• Collaborate with all departments to ensure students can access course/program information.
  • Advice members of University of Marlyne on assistive technology and other resources that supports the needs of students with disabilities.


1. Classroom:

The following guidelines provide our students with an understanding of what we expect in the University of Marlyne classroom.

  • Student attendance and engagement – We believe in a mutual exchange of ideas among learners as critical to student success. We expect that students maintain their obligations as active and engaged learners.
  • Online discussions – We recognize online discussion forum as a critical area of learning, and we require student presence in the discussion forum.
  • Responsibility for technology – All students are expected to have reliable technology. Only in unusual situations will technology failure be considered as an excuse for late work or lack of participation.

2. Email:

In our online environment, email is at the center of our communication. Therefore, suitable email etiquette is an essential skill. Since it is impossible to trace non-verbal cues such as facial expression and tone, it is important to create emails that cannot be misinterpreted or misunderstood. Have a look at the following guidelines for sending emails at University of Marlyne:

  • Tone should always be respectful. It is not a good practice to send emails agitated, frustrated or emotional. We condemn hostile or hastily written emails as a violation of our code of conduct at University of Marlyne. For example, using all capitals in an email can be interpreted as shouting and is deemed rude and aggressive. Please avoid humor as in many cases humor may be misinterpreted and offensive, instead of amusing.
  • Clarity – get to the point of your email quickly. The subject line of your email should be related to your purpose and content of the email. Include pertinent information to understand your query/point. Be organized. Use accurate grammar, spelling, punctuation. Be concise.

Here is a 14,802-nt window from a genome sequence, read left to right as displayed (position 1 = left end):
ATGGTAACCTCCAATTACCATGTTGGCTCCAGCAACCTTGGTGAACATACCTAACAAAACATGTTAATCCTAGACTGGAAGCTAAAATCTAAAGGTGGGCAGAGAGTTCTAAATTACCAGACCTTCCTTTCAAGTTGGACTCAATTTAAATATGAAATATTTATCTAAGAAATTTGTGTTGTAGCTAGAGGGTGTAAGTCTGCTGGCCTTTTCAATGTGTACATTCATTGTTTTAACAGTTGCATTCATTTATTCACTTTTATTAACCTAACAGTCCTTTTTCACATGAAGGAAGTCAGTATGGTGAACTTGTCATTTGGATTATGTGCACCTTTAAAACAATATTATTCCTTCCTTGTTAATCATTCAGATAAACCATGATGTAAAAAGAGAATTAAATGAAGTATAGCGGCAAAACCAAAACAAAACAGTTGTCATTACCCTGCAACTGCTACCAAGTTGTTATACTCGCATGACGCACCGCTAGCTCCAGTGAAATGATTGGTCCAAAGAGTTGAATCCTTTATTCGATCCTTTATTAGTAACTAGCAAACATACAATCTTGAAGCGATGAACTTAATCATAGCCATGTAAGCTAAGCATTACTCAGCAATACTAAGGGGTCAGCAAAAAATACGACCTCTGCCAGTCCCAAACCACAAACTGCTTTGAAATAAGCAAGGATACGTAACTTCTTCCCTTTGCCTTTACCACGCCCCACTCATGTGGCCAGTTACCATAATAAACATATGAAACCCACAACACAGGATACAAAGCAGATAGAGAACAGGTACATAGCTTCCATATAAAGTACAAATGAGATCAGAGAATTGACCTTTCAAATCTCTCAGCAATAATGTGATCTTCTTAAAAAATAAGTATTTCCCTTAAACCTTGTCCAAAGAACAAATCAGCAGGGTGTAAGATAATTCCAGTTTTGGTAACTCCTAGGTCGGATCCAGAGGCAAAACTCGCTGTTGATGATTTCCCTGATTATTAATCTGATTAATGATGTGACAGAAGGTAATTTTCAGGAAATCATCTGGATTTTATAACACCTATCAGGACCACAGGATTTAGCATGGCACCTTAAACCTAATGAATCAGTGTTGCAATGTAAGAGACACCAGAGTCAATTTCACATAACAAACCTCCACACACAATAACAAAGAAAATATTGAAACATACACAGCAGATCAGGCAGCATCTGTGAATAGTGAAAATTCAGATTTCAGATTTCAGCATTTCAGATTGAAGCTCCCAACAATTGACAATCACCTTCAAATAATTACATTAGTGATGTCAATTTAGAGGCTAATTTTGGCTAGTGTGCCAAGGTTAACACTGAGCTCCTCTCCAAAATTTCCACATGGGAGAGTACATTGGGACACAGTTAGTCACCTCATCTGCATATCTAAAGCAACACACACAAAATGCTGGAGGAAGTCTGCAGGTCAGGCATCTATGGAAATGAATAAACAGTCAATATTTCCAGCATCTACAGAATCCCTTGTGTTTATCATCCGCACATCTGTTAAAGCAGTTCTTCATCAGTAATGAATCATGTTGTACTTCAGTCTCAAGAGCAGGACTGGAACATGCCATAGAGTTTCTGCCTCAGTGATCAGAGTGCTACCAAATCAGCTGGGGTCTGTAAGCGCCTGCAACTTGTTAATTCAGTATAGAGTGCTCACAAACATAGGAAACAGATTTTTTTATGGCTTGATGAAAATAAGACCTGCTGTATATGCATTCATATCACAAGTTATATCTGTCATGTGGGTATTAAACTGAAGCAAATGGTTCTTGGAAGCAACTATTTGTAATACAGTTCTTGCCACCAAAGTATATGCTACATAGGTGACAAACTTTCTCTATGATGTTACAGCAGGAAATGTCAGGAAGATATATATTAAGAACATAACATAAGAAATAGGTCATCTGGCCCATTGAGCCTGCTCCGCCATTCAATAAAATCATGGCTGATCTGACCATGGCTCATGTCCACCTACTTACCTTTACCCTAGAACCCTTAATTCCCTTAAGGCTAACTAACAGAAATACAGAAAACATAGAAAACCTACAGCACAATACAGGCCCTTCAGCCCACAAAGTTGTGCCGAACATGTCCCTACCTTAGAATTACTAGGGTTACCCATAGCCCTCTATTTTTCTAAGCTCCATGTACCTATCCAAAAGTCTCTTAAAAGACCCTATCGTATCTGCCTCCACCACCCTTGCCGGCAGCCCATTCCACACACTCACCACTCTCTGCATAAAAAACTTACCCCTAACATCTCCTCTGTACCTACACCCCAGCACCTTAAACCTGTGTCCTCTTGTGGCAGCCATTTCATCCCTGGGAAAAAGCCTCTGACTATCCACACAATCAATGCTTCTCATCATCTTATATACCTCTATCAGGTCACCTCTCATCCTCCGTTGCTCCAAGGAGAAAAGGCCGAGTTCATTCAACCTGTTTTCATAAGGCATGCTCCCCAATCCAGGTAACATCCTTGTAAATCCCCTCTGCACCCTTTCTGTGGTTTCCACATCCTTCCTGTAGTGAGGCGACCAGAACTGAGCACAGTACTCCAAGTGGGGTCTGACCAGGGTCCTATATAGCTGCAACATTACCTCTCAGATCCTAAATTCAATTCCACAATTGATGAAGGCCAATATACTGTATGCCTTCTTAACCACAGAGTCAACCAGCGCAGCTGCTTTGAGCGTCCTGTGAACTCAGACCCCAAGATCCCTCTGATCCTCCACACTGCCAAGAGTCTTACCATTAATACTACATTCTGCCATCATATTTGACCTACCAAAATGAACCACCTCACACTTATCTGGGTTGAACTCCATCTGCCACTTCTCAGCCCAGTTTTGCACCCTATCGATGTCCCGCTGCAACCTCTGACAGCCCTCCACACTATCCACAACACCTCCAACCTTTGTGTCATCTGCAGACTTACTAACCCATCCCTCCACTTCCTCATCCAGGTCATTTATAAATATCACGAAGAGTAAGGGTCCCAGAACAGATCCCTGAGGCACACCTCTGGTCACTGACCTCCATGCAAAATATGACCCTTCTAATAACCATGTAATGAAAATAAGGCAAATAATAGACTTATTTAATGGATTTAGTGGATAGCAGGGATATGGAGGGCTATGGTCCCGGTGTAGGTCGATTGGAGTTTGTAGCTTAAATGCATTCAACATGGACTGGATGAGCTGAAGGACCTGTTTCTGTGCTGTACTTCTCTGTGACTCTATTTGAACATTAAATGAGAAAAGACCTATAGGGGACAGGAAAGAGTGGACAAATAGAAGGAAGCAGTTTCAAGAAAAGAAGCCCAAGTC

• Appropriateness – for the purpose of timeliness, ensure you send your email to the most appropriate person/s, who may be responsible for addressing your request.
  • Also avoid – ineffective subject lines, irrelevant information, inadequate information, lack of professionalism, any violation of our code of conduct.

3. Professional:

We expect all students to remain in good academic standing in keeping with our university’s requirements. There are discipline specific guidelines for behaviour associated with certain professional fields. Students may breach this if they:

  • exhibit behaviours which question their competence as a professional, for instance, when a student’s attitude/behaviour disregards rules and expectations and disrespects those of diverse ethnic backgrounds
  • are unable to control stress and emotions and this interferes with professional conduct
  • are unable to identify, acknowledge and understand problems in order to address them
  • are unable to change behaviour after feedback and advice
  • are under the influence of drugs/alcohol and exhibit behaviours such as sexual harassment, abuse and threats which may result in legal, mental or medical interventions.